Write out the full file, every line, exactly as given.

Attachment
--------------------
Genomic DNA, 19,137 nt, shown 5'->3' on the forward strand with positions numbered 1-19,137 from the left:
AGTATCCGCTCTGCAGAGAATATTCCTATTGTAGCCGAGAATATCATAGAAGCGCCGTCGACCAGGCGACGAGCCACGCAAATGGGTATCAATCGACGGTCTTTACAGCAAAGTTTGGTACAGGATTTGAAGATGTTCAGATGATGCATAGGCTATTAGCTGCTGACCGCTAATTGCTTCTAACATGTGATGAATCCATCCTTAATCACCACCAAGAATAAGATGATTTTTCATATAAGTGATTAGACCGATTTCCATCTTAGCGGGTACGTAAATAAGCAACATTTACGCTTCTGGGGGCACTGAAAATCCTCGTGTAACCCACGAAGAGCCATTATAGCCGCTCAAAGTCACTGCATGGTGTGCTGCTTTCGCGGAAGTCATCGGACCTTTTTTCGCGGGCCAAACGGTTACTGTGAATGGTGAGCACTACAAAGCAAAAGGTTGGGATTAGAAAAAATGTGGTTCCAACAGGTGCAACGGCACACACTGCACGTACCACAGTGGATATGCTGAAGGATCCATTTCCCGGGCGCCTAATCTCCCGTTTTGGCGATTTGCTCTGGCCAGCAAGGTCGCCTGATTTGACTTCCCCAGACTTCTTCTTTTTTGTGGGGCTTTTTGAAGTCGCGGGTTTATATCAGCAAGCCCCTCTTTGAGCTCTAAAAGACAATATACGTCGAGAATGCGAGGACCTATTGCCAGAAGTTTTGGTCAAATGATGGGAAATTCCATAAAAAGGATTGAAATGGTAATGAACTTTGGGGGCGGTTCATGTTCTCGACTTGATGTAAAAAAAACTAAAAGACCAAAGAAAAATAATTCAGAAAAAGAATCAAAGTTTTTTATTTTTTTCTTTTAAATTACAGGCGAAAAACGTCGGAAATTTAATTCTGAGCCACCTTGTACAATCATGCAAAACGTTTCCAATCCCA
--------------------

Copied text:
Genomic DNA, 19,137 nt, shown 5'->3' on the forward strand with positions numbered 1-19,137 from the left:
AGTATCCGCTCTGCAGAGAATATTCCTATTGTAGCCGAGAATATCATAGAAGCGCCGTCGACCAGGCGACGAGCCACGCAAATGGGTATCAATCGACGGTCTTTACAGCAAAGTTTGGTACAGGATTTGAAGATGTTCAGATGATGCATAGGCTATTAGCTGCTGACCGCTAATTGCTTCTAACATGTGATGAATCCATCCTTAATCACCACCAAGAATAAGATGATTTTTCATATAAGTGATTAGACCGATTTCCATCTTAGCGGGTACGTAAATAAGCAACATTTACGCTTCTGGGGGCACTGAAAATCCTCGTGTAACCCACGAAGAGCCATTATAGCCGCTCAAAGTCACTGCATGGTGTGCTGCTTTCGCGGAAGTCATCGGACCTTTTTTCGCGGGCCAAACGGTTACTGTGAATGGTGAGCACTACAAAGCAAAAGGTTGGGATTAGAAAAAATGTGGTTCCAACAGGTGCAACGGCACACACTGCACGTACCACAGTGGATATGCTGAAGGATCCATTTCCCGGGCGCCTAATCTCCCGTTTTGGCGATTTGCTCTGGCCAGCAAGGTCGCCTGATTTGACTTCCCCAGACTTCTTCTTTTTTGTGGGGCTTTTTGAAGTCGCGGGTTTATATCAGCAAGCCCCTCTTTGAGCTCTAAAAGACAATATACGTCGAGAATGCGAGGACCTATTGCCAGAAGTTTTGGTCAAATGATGGGAAATTCCATAAAAAGGATTGAAATGGTAATGAACTTTGGGGGCGGTTCATGTTCTCGACTTGATGTAAAAAAAACTAAAAGACCAAAGAAAAATAATTCAGAAAAAGAATCAAAGTTTTTTATTTTTTTCTTTTAAATTACAGGCGAAAAACGTCGGAAATTTAATTCTGAGCCACCTTGTACAATCATGCAAAACGTTTCCAATCCCA